In every panel of Furious #4, readers are not the only ones looking. The book starts with Furious beating up a hoodlum she thinks murdered a store owner. Heroic? Not quite. Looking on are the kid’s horrified friend and a police detective named Christopher McKnight, who manages to talk Furious down by telling her that the kid she’s just beaten is not guilty. How does he know? Because the real culprit was caught on camera. Everyone is watched by someone.
Even in Cadence’s one private moment, as she prepares to appear as Furious on live TV with journalist Jesus Martinez, the panels show her, not head-on, but as if we were seeing what she sees when she looks at herself in the mirror. The perspective is both intimate and impersonal, reminding us once again that in Furious, everything is a spectacle.
So if the dialogue in Furious sometimes seems stilted, it’s because the characters are chafing at their roles, awkwardly attempting to appease the audiences around them. Martinez is the cynical TV pundit trying to drive up ratings. Furious tries to be the righteous hero, but then channels some of her old Cadence Lark savvy in order to work the crowd gathered to watch Martinez’ interview. Furious #4 also sees the return of a long-lost friend with powers to match Furious’ own, whose bright red corset and melodramatic statements channel every single B-list super villain you could ever ask for.
Even Detective McKnight sounds like he’s reading straight from the police handbook when he talks Furious down at the issue’s beginning. But once the situation has been diffused, McKnight goes off-book – without changing his demeanor or diction, McKnight offers a subtle approval of Furious’ vigilante crusade and encourages her to open up to the public. It’s the most personal, unobserved moment in the entire issue, and even the art style reflects it: while most of the other scenes are divided into rigid rectangular panels, or even panels within panels to give the pages an asymmetric, punchy look that ups the tension while keeping a sense of structured performance, this page blends two depictions of Furious and McKnight into a single image, connected by a soft background gradient.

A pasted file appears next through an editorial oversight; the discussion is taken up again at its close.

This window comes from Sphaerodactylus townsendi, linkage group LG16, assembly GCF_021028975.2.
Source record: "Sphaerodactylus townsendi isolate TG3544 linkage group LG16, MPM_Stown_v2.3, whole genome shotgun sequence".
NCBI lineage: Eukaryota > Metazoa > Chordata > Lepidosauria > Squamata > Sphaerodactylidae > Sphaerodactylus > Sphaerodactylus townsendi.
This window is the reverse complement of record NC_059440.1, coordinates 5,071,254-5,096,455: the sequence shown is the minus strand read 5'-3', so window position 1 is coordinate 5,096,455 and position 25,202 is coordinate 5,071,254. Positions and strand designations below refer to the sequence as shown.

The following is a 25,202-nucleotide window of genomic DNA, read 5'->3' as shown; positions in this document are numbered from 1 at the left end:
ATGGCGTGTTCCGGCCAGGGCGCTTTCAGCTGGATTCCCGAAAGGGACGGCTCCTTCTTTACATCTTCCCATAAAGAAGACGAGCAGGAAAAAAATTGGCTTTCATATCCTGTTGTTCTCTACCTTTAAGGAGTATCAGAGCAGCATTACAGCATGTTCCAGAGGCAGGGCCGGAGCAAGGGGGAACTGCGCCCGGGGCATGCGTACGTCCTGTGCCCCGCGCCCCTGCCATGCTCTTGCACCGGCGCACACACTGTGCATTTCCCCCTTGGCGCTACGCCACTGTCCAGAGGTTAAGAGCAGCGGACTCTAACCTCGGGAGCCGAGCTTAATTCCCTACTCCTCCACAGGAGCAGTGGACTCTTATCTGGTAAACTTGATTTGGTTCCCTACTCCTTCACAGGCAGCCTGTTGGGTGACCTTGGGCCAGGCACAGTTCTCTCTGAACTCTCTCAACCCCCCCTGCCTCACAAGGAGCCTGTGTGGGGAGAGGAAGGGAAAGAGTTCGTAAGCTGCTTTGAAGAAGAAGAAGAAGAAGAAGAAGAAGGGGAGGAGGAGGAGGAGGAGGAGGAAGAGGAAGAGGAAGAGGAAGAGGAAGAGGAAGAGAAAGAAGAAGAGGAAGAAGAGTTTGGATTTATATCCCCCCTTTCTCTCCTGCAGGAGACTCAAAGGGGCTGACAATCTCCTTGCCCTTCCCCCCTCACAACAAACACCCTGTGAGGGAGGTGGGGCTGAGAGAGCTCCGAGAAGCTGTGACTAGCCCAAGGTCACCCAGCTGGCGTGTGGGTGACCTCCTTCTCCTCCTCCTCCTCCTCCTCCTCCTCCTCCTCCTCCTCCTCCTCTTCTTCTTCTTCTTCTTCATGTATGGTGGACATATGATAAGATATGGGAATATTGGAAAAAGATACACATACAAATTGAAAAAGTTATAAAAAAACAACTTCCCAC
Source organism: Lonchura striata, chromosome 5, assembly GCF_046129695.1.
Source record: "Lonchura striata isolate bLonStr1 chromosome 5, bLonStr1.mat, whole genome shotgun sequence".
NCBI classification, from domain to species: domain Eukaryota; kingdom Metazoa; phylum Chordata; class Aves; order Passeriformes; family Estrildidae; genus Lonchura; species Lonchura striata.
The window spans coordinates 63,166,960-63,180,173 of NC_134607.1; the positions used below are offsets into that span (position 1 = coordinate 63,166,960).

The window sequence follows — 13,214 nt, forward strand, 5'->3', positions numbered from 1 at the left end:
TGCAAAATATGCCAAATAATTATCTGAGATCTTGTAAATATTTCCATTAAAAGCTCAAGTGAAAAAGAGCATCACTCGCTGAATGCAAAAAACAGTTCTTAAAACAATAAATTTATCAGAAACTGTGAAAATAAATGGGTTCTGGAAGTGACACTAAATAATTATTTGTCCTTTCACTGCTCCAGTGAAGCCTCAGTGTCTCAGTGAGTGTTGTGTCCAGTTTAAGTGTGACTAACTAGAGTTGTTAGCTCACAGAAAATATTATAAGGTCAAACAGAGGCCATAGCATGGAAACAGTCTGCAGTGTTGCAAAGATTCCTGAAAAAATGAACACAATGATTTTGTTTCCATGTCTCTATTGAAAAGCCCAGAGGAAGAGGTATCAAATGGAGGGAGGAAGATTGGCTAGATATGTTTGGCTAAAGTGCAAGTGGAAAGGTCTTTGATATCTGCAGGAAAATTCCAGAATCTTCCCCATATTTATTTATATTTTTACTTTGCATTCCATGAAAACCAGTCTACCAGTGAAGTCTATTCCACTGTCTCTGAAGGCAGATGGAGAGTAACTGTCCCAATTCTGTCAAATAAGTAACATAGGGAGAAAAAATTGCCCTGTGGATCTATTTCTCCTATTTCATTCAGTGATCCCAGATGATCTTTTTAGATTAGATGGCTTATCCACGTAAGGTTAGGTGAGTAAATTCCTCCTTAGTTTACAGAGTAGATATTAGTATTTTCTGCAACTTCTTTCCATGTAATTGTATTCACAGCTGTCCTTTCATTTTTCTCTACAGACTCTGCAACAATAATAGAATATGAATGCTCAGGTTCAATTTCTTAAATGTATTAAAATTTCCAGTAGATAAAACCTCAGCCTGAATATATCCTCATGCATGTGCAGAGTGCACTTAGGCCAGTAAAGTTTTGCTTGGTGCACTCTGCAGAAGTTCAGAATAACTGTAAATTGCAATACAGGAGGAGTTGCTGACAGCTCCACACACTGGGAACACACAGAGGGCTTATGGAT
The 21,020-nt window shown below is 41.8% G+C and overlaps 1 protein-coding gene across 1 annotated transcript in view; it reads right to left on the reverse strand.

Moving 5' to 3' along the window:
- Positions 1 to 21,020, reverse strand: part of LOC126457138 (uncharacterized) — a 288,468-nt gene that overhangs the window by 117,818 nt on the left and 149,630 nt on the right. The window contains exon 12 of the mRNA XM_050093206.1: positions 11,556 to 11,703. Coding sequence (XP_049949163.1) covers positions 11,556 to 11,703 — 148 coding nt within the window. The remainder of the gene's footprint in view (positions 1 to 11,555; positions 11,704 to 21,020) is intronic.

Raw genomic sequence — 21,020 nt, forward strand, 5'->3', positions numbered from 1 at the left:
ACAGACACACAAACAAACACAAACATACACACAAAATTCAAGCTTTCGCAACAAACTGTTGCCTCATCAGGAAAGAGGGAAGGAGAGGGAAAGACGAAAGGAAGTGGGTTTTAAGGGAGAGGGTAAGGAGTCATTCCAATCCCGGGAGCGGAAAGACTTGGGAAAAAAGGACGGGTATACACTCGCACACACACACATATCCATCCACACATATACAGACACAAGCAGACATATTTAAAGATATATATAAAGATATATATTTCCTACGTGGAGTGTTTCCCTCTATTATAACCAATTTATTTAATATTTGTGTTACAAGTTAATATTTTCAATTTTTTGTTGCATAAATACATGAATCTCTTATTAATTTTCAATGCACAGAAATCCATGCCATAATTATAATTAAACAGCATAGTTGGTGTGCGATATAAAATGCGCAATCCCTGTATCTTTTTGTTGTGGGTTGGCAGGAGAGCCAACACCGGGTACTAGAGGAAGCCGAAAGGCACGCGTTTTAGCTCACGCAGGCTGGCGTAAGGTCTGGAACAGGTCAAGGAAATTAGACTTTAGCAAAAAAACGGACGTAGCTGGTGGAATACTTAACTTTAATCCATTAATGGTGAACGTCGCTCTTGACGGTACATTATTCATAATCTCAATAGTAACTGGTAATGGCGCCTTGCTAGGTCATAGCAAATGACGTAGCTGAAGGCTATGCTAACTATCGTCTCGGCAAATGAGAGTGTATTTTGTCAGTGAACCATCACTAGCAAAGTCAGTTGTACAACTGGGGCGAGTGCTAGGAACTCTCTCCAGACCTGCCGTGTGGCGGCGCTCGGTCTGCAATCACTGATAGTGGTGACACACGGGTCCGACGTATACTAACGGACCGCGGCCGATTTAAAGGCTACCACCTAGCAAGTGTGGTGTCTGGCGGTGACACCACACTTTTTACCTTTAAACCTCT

Furious is kind of like The Hunger Games: you can enjoy it on a basic level as a story about a kickass young woman, but it becomes much better once you look closer and realize the story is also about stories: about how people change when someone else is looking, and how another person’s gaze – whether it’s a single person or a reporter’s video camera or the paperazzi – can change the way others see us and the way we see ourselves. But unlike Katniss Everdeen, Furious knows how to work a crowd.
Southern Bastards #1
(Image – Writer: Jason Aaron; Artist: Jason Latour)
If you want to read amazing stories, you read comic books. This is the great secret of the last seven years or so – while most folks around the water cooler have had nothing to watch since Breaking Bad wrapped up, comic readers have their pick of a range of imaginative, challenging books. In recent memory, Image Comics has been at the forefront of this golden age and there is no better example of its scope and power than Southern Bastards, by Jason Aaron and Jason Latour.
Aaron has made a name for himself penning superhero comics of late, but Southern Bastards marks his return to the kind of gritty Hillbilly Noir that put his Vertigo series, Scalped, right at the top of my to-read list. This is a mean sort of story, of a backwoods town gone rotten, of drugs and crime and football and the Bible. Aaron says it best in the book’s afterword: “I love the south. The south also scares the living shit out of me.”
Aaron’s oscillation between tough talk and somber sentiment is matched by Latour’s artwork. Lines in one panel convey a deep stillness then coil with kinetic energy in the next. His minimal color palette is as oppressive as a humid day, imbuing everything image with the fatigue and irritability that comes with such miserable weather. You can practically smell the dog shit.
It is immediately apparent that this is a very personal project for both Jasons. They are sons of a region at odds with itself, where genteel manners rub up against the basest brutality. In turn, Southern Bastards is equal parts love and hate, and primed to explode.
I can’t wait to see the wreckage as the story unfolds in the coming months.
– Stu Horvath